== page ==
Russia, Turkey and Iran, rather than being faced with the challenge of ending the war in Syria swiftly, are confronted with the issue of developing a new model of the order in Syria which would regulate relations between them. This model would need to take both their ambitions and limitations into account. It would also be aimed at safeguarding the regional actors against an uncontrolled escalation (e.g. a risk similar to the open conflict between Turkey and Russia following the downing of the Russian warplane in November 2015). The new model should also help develop mechanisms of local co-operation (e.g. in the Syrian-Turkish border area) and make it possible to consolidate the present achievements (to discipline local allies and to eliminate local enemies). This will be necessary before the next stage of the game begins. Russia, Iran and Turkey have a convergent objective – they are all interested in marginalising the role of the US and its ability to influence the political situation in the region, thereby making Washington dependent in its regional policy on decisions made in Moscow, Ankara and Teheran and pushing for equal partner relations with the US.

Given this perspective, Russia and Turkey’s initiative to introduce a ceasefire in Syria is an important pilot project in the process of a fundamental revision of the context of the Syrian civil war. Firstly, the foundations of a new format of conflict resolution, dominated by Russia and Turkey, have been laid out. It encompasses the UN Security Council sanctioned right to arbitrarily use force in the conflict—this is another step in limiting US regional credibility. Secondly, Turkey, which is a NATO member state, one year on from the ‘cold war’ with Russia, has chosen Moscow as its main political and military partner in the Syrian conflict to which it attaches great importance. In the strategic dimension, Moscow has made the greatest achievement. However, Ankara is also increasing its room for manoeuvre in its relations with the US (counteracting the US aid given to Syrian Kurds). Thirdly, Russia and Turkey are defining their ambitions (Moscow is interested in controlling the Syrian government, Ankara willing to control the moderate anti-Assad opposition), common enemies (Islamic State) and controversial issues (the Syrian Kurds are Turkey’s main problem but are a potential ally for Moscow and have been overlooked in the ceasefire agreement).

The truce has confirmed the impression that Russia and Turkey have extended their political patronage to the main parties to the conflict. Indicating both countries as the major regional players is an affront to Arab states in the region and also to Iran. Alongside Russian airstrikes, the actions undertaken by Iran have had a decisive impact on the survival of the Assad regime and the successes of his counter-offensive in recent months. The process will be complemented by talks about the political settlement of the Syrian conflict; these are scheduled for the end of January in Astana and will be held under the auspices of Russia, Turkey and Iran (the latter was absent from the ceasefire plan), with a suggestion that the Syrian actors of the conflict may participate. Russia and Turkey are thus faced with the difficult task of proving the effectiveness of the proposed solutions, and Iran will have to prove it should be involved in the political process due to its role in Syria.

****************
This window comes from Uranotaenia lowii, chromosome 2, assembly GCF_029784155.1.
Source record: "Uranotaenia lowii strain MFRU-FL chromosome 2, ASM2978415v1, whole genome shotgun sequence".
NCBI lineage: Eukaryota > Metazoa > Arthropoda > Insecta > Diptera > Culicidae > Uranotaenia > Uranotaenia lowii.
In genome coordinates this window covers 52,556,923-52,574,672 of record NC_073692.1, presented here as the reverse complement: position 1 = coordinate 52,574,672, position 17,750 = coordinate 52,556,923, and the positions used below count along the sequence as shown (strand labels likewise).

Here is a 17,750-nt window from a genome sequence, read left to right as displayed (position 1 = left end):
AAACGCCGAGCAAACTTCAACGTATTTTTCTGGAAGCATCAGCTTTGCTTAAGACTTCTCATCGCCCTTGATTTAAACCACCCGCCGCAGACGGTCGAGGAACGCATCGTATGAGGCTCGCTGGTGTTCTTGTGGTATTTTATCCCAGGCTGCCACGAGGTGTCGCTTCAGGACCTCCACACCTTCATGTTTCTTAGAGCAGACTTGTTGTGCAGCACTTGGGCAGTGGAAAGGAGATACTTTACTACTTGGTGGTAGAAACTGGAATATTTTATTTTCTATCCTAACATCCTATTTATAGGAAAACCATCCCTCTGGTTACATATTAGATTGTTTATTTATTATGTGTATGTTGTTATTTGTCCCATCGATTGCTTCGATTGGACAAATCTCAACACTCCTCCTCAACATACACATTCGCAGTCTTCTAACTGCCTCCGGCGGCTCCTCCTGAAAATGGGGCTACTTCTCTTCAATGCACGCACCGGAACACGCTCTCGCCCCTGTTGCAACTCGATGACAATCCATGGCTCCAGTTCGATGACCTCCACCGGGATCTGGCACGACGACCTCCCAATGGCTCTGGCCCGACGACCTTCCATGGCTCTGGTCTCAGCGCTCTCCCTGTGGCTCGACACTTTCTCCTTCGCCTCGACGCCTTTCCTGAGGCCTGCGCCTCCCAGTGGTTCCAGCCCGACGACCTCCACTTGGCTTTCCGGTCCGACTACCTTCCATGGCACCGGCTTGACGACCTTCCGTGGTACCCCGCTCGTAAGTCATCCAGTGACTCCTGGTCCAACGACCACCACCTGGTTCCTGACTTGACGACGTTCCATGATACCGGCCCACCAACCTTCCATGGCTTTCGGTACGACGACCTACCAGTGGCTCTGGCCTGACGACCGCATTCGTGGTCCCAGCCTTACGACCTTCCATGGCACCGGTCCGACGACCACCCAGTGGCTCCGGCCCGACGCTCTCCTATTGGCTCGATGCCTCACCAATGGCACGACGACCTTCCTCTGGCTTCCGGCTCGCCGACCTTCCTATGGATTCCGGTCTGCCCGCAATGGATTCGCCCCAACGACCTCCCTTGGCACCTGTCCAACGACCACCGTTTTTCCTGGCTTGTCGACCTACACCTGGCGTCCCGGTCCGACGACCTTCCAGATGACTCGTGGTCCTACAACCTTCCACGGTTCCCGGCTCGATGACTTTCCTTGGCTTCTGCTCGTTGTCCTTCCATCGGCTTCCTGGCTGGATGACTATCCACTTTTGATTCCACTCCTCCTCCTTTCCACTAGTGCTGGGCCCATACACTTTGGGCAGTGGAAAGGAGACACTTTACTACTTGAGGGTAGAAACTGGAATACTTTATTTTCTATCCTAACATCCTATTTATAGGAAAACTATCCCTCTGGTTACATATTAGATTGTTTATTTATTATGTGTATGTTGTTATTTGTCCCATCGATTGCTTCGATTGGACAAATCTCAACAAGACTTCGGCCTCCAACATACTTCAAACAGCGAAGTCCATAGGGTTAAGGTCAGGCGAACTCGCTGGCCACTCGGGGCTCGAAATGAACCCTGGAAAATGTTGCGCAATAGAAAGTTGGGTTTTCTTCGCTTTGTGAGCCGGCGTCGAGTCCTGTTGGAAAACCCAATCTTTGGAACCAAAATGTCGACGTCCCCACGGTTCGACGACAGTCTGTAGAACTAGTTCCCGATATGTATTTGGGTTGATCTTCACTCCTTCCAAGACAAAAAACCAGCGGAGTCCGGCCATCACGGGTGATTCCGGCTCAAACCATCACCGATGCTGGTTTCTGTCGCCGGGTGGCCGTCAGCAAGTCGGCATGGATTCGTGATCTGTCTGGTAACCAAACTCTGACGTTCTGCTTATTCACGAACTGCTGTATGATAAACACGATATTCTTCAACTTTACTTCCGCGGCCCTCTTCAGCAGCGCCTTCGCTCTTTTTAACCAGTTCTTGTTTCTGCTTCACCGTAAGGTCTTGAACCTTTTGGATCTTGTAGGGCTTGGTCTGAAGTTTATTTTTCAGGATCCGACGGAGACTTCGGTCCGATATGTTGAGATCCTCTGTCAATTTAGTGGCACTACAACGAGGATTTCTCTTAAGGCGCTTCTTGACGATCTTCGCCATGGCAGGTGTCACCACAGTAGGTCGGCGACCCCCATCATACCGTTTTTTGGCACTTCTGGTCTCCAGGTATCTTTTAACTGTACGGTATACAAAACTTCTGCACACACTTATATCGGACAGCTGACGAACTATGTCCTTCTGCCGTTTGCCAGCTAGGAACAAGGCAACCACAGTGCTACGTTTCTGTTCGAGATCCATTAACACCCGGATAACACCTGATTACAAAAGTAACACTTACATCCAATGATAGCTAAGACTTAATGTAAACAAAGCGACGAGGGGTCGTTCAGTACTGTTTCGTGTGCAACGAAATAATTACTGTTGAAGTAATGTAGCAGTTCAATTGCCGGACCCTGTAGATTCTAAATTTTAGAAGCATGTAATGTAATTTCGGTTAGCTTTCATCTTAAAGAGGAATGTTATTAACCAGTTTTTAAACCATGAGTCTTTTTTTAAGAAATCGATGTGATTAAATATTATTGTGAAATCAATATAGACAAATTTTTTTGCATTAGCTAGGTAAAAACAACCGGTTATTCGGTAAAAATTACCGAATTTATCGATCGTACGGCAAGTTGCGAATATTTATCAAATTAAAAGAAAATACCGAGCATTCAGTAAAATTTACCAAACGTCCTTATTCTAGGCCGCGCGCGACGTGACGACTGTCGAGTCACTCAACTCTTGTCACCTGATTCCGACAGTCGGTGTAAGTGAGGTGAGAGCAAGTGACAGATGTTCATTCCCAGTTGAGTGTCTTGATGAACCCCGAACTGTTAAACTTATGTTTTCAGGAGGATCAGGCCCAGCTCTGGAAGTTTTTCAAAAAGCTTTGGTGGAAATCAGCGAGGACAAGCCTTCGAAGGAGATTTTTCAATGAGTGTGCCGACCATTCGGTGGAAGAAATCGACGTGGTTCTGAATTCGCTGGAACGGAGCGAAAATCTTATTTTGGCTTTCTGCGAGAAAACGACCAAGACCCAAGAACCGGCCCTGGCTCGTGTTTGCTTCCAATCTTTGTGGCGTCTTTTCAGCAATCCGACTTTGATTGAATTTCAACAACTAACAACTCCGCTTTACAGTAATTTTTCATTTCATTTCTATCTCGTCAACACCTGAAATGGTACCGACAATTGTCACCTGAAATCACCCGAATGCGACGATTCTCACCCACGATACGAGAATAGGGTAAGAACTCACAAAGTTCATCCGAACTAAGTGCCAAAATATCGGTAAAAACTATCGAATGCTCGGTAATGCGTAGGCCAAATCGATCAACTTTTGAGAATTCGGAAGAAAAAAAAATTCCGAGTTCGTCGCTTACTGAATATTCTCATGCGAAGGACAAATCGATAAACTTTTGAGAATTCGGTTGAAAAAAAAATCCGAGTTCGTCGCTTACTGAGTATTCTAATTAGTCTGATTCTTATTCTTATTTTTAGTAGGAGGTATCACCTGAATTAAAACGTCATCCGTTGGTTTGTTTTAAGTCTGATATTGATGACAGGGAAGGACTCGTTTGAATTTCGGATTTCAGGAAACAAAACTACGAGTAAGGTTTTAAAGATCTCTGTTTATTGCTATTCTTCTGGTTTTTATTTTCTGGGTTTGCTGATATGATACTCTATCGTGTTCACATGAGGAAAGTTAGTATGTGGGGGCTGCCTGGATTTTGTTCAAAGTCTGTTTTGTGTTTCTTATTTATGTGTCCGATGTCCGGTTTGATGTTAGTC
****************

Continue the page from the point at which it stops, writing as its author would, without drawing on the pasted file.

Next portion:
Conclusions and outlook

The vision of a coherent and effective balance of powers (Russia, Turkey and also Iran) is far from being completion. The obstacles to it are objective: the ambitions of the respective countries are huge and contradictory, the level of mutual distrust is high, divergences in addressing selected issues remain fundamental, the range of instruments is limited and the volatility of the situation in the region is high. Future US policy remains, however, one of the largest uncertainties which may bear impact on the development of the situation in Syria. The US has limited its activities in the Middle East due to the presidential campaign and the change in the administration, thus allowing Russia to adopt the key role in the conflict.

Despite the above-mentioned constraints, a growing convergence of the strategies of Russia, Turkey and Iran can be observed. These countries are interested in revising the Middle Eastern order and marginalising the US. The ‘concert of powers’ interpreted as an exclusive regional format set to neutralise tensions between the countries in the name of reconstructing the Middle East seems to be emerging as a new reality.

 

Krzysztof Strachota
Co-operation: Józef Lang  

Russia and Turkey: leading towards a concert of powers in Syria